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What Amanda Gorman and ‘The Hill We Climb’ Says About America

Amanda Gorman and her poem “The Hill We Climb” has much to say about the current state of America.

To say that Amanda Gorman has taken the country by storm — and dare we say the globe — would be an understatement. The brilliant young 23-year-old poet laureate delivered a rather accurate depiction of the modern state of affairs in the United States while bringing back hope, peace, and unity in less than 1,000 words.

Gorman represents a fired-up, socially-conscious generation intent on changing the world for the better. In a moment, you can read her words for yourself. First, however, it’s important to look at what the words themselves say about life in the 21st Century USA, starting with the obvious.

We Have Seen Better Days

As a country, we are wholly divided in how we choose to move forward and solve the massive issues facing us. Whether Democrat or Republican, left or right, your concept of what makes this country great and what would make it even better are about as different as night and day.

Gorman does more than allude to this in her jaw-dropping lines. “When day comes we ask ourselves, where can we find light in this never-ending shade? The loss we carry, a sea we must wade. We’ve braved the belly of the beast. We’ve learned that quiet isn’t always peace / And the norms and notions / of what just is / Isn’t always just-ice / And yet the dawn is ours
before we knew it / Somehow we do it / Somehow we’ve weathered and witnessed / a nation that isn’t broken / but simply unfinished.”

The question is, how will we “finish”? That’s one we’ll have to figure out by reaching across aisles, listening to one another, and moving forward in a peaceful manner even when we disagree.

We Have Seen Worse

Things seem awful now, but it’s true that the country has withstood much worse. The Civil War, Jim Crow laws that gave rise to the deadly years of the Civil Rights Movement, 9/11. We can and we have overcome. This fact isn’t lost on the brilliant Gorman, who writes this.

“We the successors of a country and a time / Where a skinny Black girl
descended from slaves and raised by a single mother / can dream of becoming president / only to find herself reciting for one / And yes we are far from polished / far from pristine / but that doesn’t mean we are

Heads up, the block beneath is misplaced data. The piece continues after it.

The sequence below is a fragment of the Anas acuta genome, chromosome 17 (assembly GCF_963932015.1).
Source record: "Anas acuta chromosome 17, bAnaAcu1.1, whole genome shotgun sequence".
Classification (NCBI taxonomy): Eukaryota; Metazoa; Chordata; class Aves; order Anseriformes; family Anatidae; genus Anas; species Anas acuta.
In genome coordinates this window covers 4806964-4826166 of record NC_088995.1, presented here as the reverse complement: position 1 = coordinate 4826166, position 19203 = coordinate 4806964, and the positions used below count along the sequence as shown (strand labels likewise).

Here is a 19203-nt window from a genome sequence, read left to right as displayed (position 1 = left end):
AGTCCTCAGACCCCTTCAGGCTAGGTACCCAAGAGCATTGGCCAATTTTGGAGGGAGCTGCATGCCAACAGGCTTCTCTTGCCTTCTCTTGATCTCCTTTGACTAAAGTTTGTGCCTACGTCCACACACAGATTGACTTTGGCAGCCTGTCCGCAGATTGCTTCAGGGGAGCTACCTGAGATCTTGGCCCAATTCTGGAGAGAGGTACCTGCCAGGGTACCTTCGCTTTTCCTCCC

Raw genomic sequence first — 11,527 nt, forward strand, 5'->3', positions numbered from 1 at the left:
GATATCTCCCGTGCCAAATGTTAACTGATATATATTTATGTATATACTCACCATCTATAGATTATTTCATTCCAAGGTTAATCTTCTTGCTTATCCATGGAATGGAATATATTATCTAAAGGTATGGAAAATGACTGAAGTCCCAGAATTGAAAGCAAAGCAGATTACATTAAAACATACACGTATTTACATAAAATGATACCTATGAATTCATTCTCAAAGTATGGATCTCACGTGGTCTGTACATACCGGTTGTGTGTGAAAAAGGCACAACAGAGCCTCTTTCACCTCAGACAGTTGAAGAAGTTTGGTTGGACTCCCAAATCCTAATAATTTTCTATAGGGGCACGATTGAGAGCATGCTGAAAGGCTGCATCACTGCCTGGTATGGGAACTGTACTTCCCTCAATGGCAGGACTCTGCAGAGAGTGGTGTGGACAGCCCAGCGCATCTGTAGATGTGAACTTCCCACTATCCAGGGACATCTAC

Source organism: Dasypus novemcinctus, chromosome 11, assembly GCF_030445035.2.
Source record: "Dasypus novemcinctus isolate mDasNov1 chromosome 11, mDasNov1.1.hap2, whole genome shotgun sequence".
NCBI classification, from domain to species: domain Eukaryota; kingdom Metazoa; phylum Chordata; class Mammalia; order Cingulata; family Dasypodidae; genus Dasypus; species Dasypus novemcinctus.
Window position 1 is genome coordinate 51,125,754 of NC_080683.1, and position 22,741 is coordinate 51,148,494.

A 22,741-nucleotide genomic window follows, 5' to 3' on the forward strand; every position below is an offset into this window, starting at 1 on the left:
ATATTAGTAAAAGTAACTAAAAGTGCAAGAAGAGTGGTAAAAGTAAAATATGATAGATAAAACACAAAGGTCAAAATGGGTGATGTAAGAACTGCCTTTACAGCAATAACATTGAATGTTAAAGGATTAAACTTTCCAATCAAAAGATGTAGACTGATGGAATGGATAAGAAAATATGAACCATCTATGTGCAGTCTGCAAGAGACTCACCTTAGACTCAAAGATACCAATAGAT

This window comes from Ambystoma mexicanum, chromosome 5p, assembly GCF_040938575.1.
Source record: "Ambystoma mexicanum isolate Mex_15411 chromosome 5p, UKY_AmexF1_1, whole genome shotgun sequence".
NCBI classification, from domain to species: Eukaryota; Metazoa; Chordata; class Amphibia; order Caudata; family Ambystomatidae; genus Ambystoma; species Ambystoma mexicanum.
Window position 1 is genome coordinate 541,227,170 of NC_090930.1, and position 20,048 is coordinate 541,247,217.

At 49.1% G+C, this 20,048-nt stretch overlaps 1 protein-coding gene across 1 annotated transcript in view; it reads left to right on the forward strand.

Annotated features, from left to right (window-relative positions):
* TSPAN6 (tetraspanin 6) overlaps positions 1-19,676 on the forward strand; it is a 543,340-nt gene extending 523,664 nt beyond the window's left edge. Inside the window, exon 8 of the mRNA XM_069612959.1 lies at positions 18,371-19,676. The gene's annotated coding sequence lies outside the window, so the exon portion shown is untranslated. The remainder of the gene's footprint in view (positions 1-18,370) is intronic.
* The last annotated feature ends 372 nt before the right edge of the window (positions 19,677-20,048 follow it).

striving to form a union that is perfect / We are striving to forge a union with purpose / To compose a country committed to all cultures, colors, characters and / conditions of man / And so we lift our gazes not to what stands between us / but what stands before us / We close the divide because we know, to put our future first, / we must first put our differences aside.”

The “arc of justice” Dr. Martin Luther King, Jr., writes about has been heading toward justice even though it hasn’t arrived. We only know this because of how ugly our country has been in the past at its collective worst.

Better Days Are Ahead

The great thing about Gorman and her entire generation is that they believe something better lies ahead for the US, even through mass shootings, police brutality, political divides, cyberbullying, and discrimination. As she states:

“We lay down our arms / so we can reach out our arms / to one another / We seek harm to none and harmony for all / Let the globe, if nothing else, say this is true: / That even as we grieved, we grew / That even as we hurt, we hoped / That even as we tired, we tried / That we’ll forever be tied together, victorious / Not because we will never again know defeat / but because we will never again sow division / Scripture tells us to envision / that everyone shall sit under their own vine and fig tree / And no one shall make them afraid / If we’re to live up to our own time / Then victory won’t lie in the blade / But in all the bridges we’ve made / That is the promised glade / The hill we climb / If only we dare / It’s because being American is more than a pride we inherit, / it’s the past we step into / and how we repair it.”